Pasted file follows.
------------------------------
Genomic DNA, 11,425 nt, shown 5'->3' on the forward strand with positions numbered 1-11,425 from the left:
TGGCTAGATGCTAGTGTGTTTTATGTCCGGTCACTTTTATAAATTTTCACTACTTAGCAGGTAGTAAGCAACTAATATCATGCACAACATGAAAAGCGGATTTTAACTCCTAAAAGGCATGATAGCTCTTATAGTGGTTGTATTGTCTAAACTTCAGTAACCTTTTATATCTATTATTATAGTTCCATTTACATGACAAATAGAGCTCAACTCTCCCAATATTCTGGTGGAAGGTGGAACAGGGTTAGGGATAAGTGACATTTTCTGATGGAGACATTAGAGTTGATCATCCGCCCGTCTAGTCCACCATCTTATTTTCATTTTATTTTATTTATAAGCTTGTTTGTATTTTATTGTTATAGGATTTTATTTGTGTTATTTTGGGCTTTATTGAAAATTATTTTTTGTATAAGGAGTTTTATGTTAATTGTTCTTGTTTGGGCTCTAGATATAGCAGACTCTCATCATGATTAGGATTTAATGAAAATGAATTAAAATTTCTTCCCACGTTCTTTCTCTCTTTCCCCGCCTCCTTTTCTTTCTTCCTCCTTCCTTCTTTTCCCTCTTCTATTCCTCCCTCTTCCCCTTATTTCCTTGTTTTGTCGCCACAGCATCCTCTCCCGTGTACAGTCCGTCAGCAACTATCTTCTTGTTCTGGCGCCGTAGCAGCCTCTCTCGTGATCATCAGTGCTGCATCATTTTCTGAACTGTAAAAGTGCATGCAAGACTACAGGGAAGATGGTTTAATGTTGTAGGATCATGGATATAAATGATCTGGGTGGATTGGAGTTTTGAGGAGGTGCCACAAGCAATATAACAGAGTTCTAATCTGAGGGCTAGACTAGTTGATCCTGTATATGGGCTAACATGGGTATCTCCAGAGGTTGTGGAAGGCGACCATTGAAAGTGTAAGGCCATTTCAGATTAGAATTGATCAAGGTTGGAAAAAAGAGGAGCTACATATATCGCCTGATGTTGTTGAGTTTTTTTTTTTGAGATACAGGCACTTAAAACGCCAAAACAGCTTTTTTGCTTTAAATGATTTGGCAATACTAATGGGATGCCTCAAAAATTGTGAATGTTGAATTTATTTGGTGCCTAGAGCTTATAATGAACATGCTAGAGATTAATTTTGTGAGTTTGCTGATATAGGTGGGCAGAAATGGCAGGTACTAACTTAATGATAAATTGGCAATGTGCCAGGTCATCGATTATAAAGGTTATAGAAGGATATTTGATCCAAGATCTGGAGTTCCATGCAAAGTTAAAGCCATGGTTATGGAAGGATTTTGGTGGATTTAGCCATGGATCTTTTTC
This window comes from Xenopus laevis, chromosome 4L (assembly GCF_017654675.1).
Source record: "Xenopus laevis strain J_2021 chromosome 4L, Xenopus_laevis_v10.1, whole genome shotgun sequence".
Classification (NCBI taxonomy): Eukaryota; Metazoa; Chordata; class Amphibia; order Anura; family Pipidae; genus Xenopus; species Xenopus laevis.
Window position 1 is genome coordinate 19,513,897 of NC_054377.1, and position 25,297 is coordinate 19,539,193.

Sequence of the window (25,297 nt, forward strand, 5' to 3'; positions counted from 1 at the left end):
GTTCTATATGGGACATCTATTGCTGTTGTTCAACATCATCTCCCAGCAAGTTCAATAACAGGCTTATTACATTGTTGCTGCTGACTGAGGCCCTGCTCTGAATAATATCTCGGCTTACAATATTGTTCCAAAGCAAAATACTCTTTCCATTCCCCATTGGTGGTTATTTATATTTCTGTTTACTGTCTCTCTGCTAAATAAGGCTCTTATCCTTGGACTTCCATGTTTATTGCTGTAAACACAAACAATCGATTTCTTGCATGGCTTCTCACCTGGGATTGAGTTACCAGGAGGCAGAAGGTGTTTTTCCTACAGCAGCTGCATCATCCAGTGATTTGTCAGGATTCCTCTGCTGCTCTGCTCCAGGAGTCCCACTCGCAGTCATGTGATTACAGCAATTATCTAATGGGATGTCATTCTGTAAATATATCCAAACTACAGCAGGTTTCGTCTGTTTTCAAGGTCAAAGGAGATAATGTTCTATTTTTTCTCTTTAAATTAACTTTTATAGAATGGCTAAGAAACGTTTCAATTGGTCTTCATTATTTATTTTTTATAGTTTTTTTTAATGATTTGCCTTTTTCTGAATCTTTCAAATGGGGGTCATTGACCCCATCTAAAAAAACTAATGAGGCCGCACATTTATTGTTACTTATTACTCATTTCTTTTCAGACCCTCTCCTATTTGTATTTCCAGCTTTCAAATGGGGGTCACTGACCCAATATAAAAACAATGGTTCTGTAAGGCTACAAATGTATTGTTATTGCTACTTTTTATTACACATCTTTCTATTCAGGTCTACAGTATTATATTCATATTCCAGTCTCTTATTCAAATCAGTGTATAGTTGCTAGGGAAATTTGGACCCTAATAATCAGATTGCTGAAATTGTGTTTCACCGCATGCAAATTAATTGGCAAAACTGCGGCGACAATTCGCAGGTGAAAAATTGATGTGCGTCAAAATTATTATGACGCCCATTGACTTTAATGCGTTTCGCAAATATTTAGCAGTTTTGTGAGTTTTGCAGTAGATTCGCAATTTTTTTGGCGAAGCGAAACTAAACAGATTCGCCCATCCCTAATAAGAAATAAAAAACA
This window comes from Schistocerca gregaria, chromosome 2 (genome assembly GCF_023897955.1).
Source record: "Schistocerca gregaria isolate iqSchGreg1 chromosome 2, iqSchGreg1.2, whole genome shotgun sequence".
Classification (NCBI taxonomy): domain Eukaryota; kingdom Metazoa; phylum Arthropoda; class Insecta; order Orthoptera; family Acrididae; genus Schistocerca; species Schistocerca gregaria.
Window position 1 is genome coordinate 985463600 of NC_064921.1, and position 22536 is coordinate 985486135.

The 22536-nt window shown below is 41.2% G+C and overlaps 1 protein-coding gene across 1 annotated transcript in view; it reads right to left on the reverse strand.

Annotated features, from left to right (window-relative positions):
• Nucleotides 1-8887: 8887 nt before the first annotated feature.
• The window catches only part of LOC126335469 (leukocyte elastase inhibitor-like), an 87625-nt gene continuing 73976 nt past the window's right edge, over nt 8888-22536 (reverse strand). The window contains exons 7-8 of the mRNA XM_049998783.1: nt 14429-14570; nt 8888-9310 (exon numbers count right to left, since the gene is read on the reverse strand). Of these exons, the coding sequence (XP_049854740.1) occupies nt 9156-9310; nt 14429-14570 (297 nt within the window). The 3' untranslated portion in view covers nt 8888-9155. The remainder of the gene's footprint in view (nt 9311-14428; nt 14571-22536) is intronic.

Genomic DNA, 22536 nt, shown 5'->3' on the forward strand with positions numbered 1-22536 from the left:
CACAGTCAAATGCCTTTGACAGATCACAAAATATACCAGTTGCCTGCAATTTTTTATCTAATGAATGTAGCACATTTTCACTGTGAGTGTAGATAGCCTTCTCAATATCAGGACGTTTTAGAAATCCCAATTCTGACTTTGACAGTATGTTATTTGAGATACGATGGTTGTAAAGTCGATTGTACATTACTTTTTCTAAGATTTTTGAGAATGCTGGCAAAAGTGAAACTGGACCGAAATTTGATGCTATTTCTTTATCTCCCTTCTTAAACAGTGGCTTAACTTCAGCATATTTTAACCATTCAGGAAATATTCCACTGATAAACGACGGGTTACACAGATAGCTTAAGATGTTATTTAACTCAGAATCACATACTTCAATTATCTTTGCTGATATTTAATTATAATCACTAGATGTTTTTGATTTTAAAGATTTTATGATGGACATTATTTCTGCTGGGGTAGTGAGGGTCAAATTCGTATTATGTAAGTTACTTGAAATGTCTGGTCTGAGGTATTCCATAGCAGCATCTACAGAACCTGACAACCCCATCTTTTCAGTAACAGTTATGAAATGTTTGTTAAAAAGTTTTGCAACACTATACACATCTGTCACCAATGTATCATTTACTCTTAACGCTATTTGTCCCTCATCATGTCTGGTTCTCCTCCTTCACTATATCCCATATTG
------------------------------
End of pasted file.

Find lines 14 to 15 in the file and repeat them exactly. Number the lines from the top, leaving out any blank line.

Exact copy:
Annotated features, from left to right (window-relative positions):
• Nucleotides 1-8887: 8887 nt before the first annotated feature.